In the early-modern period, according to Wallerstein, it was absolute monarchy which provided the strong state, benefiting the two main power groups, the so-called capitalist bourgeoisie and the feudal aristocracy. “For the former, the strong state in the form of the ‘absolute monarchies’ was a prime customer, a guardian against local and international brigandage, a mode of social legitimation, a preemptive protection against the creation of strong state barriers elsewhere. For the latter, the strong state represented a brake on these same capitalist strata, an upholder of status conventions, a maintainer of order, a promoter of luxury.”
But as I have written elsewhere, it was not any of the absolute monarchies but the Great Exception, the Dutch Republic, that functioned as the core of the budding world system. This was not an absolute monarchy but a country in which the very concept of sovereignty and its location was unclear. It was a country the political power of which was divided between a stadhouder (a viceroy without a king) and a city-oriented gentry which might serve as the poster children of Wallerstein’s capitalist bourgeoisie.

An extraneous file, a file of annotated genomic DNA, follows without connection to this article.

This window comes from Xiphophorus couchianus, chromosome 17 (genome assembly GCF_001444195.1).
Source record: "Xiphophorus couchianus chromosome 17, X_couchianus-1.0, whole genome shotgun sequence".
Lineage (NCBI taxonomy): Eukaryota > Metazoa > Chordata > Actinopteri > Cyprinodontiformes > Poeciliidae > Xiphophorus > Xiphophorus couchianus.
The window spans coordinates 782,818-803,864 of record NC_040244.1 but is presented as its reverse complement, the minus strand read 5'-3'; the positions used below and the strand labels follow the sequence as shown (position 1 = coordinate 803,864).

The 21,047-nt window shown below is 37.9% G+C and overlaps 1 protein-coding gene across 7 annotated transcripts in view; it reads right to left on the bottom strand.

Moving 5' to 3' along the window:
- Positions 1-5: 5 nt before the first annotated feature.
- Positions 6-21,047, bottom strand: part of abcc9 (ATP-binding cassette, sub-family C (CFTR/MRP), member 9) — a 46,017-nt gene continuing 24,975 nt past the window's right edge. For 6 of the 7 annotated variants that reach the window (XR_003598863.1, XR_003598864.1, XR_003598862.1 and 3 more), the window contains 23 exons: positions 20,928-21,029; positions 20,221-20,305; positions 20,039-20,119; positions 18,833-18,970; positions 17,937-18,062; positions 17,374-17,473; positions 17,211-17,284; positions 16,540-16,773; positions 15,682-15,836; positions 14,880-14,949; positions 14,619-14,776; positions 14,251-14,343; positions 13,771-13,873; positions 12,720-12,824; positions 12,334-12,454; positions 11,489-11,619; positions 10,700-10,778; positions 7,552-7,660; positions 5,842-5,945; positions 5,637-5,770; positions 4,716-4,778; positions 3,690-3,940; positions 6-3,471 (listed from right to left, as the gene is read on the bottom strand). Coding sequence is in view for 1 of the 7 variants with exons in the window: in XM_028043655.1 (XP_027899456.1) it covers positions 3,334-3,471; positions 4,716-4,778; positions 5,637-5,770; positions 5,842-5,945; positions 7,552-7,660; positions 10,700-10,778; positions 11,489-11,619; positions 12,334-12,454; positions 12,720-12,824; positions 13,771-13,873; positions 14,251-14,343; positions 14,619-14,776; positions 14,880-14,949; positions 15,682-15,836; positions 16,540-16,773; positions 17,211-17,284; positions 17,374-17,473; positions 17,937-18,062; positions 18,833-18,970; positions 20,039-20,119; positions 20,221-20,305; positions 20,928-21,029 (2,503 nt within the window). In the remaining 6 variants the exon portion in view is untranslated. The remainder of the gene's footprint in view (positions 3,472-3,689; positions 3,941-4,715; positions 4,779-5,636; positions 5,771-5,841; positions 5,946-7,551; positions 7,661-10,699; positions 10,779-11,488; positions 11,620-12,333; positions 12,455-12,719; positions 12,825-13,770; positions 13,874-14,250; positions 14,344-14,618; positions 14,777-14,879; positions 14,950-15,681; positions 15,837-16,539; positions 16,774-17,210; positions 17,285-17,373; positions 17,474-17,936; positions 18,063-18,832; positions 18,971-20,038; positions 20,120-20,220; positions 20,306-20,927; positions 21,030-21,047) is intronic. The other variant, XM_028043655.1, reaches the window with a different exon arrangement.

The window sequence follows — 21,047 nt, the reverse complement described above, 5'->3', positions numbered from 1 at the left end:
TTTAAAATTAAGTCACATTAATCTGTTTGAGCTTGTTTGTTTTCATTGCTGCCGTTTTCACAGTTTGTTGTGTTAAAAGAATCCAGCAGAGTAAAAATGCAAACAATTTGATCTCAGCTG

As I explained in a previous post, the Dutch Republic was able to establish its trading network basically by poaching the silver circulation of its neighboring “absolute monarchies,” which is one reason France invaded the country in 1672. In other words, it worked to undermine the sovereign attributes of its neighbors to establish this network. It also e.g. circumvented trade restrictions established by its more powerful neighbors. In other words, the world system functioned by weakening, not strengthening, national sovereignty.
This characteristic is overlooked by Wallerstein’s analysis. It recurs on a regular basis. The entire commodity-money framework which the Dutch Republic and then England worked to establish on a world-wide basis, the monetary framework that fostered the world system such as it was, takes money entirely out of the hands of the state and puts in in the hands of a private capitalist elite.
Del Mar’s scathing denunciation serves to highlight just how opposite to the notion of a “strong core state” this new monetary regime actually was: